By: Sabrina Koh
Faculty development and education leadership are areas that require focus and continuous growth. In Asia, where simulation-based education (SBE) is emerging as a subspecialty in nursing education, it is often assumed that faculty have the ability to facilitate simulations as content experts, and institutions and administrators see no urgent need for faculty development. It is assumed that all health care educators, by virtue of their role, are able to employ any teaching methods, and that SBE merely involves applying training hardware to existing curricula or lessons plans.
Based on these assumptions, it is natural that institutions will invest in infrastructure instead of faculty development. Infrastructure is often seen as a one-off investment, whereas faculty development is ongoing and difficult to evaluate in terms of return on investment.
In 2007, I led a team of intensive care nurse educators who were beginning their role in SBE. Although I was well aware of what was to be taught, I did not yet realize the importance of faculty development. We grappled with identifying fundamental skills for the educator group, but at that point, there was no defined model of core skills for simulation educators. We took small steps in fulfilling what needed to be done and saw each other through the process. This involved frequent huddles where we engaged in thinking aloud to explore ideas and align tasks and teaching to the requirements of our job descriptions (the closest guide that we had at that point). Deliberating as a team we supported each other in hospital-wide in-situ simulation training and created the Rapid Escalation Criteria protocol.
The nursing education department in the hospital did not have a technician to support simulation initiatives, and educators often doubled as technicians. We were using the SimMan Mark 2 (wired system) for all clinical simulations, and we fixed the wires and AV recordings for simulation training. The situation forced us to learn the basic setup for the simulator and AV, troubleshoot the system, and initiate ideas to reduce the long preparation time for the wired system.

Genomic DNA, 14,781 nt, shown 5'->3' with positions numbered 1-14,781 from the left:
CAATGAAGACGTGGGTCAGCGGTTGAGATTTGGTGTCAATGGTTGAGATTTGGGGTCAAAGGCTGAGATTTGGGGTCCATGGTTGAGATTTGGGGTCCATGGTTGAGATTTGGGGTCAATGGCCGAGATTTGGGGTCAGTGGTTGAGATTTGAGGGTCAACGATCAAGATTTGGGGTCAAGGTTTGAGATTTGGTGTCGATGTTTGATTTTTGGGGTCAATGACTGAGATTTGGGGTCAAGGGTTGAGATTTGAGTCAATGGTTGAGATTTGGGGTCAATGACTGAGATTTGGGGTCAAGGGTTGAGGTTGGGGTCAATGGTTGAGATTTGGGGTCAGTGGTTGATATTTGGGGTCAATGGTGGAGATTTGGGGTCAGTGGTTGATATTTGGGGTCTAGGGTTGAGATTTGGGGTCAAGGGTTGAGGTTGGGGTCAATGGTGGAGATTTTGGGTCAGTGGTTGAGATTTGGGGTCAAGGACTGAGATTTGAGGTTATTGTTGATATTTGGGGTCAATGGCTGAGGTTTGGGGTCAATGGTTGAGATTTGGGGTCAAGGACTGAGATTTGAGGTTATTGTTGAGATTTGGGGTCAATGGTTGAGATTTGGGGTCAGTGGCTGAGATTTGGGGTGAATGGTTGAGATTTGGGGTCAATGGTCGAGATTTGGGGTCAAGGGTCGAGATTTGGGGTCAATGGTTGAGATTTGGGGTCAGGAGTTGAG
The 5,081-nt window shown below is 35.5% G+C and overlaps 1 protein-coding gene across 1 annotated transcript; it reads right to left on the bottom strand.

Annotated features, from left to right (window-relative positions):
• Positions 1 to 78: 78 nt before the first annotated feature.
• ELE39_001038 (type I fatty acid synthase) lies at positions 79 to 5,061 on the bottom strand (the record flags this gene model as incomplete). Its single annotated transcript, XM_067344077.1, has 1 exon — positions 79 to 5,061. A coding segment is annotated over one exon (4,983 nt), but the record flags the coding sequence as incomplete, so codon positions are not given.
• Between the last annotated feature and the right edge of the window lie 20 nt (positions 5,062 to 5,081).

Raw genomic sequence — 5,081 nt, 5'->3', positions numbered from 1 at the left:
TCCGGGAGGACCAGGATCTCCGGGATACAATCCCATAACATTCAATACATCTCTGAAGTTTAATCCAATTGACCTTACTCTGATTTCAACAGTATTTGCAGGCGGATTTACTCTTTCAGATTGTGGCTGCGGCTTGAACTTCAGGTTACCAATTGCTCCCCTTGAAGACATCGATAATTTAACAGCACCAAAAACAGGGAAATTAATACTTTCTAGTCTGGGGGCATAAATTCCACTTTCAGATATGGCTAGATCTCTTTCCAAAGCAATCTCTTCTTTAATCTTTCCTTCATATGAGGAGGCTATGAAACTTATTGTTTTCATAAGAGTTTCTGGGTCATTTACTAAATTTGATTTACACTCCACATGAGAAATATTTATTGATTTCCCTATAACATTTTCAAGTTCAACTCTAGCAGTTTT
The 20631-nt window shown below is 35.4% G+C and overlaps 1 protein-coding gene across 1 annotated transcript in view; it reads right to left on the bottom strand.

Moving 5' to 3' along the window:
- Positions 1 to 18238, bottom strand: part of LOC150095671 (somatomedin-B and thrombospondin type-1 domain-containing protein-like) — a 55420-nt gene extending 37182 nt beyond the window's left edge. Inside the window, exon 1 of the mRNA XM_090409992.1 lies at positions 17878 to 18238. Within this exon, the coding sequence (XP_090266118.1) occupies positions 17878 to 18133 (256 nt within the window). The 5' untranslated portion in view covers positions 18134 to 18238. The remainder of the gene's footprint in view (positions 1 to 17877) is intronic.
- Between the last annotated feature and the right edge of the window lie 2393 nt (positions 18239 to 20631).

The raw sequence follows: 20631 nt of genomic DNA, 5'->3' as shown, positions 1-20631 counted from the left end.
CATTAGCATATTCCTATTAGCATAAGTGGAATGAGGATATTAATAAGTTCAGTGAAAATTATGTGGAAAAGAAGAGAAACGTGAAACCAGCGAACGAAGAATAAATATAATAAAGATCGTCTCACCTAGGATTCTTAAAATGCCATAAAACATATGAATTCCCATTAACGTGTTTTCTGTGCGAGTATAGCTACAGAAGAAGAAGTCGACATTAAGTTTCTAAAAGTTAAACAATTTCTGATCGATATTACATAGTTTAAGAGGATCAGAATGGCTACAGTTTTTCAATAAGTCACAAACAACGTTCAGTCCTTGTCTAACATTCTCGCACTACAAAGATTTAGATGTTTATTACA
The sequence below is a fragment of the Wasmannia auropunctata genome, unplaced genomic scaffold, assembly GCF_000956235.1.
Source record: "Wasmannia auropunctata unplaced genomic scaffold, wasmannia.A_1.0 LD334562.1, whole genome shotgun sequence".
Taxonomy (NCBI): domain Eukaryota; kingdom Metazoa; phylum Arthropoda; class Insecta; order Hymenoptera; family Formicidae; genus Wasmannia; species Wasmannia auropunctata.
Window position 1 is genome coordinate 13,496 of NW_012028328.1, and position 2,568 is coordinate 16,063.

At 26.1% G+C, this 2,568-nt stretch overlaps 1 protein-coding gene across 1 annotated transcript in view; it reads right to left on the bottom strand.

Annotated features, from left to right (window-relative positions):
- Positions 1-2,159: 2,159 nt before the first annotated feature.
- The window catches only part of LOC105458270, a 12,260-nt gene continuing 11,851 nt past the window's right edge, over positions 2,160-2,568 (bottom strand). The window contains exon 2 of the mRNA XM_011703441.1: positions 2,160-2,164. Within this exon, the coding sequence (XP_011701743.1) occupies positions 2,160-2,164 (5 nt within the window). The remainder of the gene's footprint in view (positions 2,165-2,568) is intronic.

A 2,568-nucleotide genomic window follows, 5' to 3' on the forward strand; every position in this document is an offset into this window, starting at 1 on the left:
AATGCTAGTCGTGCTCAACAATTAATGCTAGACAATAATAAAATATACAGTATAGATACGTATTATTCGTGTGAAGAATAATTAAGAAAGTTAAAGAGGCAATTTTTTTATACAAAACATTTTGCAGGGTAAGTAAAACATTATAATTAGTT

I learned from this experience that you don’t learn much until you are required to perform a task – this is the fundamental education concept that we now apply to our learners as well. I believe it is essential to recognize the tasks you want to learn and be actively involved not just once, but over a period of time that is long enough to experience all worse case scenarios. I am proud to report that, together with my colleagues, we clocked about 800 hours of clinical simulation per year through our collective efforts. The empowerment we experienced as a team yielded great returns in terms of acquired simulation skills. I also acquired mentoring skills through the experience of working and doing things together with the team. I was proud when our group of educators was invited to share our experiences on the international stage and conduct a workshop based on the Rapid Escalation Criteria protocol drill at the Asia regional SUN meeting. (See Photo 1.)
In 2010, the Society for Simulation in Healthcare (SSH) introduced its certification program, and Certified Healthcare Simulation Educator (CHSE) standards were published to standardize core skills for faculty. The standards are very relevant to developing faculty. And in case you do not know when and where to start, I suggest going back to basics – mentoring and taking small steps.
I have moved on to other institutions to help establish simulation centers and further develop faculty. Based on my previous positive experiences, I continue to assume the roles of leader and “do-er,” working alongside my colleagues. There is no better way to mentor others than to be in the scene together with the team and living the experience. On one occasion, I was invited to teach in China. Instead of giving the plenary lecture alone, I asked that my junior colleague share the plenary stage and conduct regional workshops with me. My intention always is to provide exposure for growth by having educators play an equal role in such activities. (See Photo 2.)
Reflecting back, I think of my role as crew chief – my job is to marshal and lead faculty to their runway. Once they take off, it is for them to navigate the rest of their journey. As for me, I value the experiences I have had that have allowed me to develop in my role as mentor. I am now better able to anticipate the learning needs of others and tailor the learning experience. I always see great value in faculty development.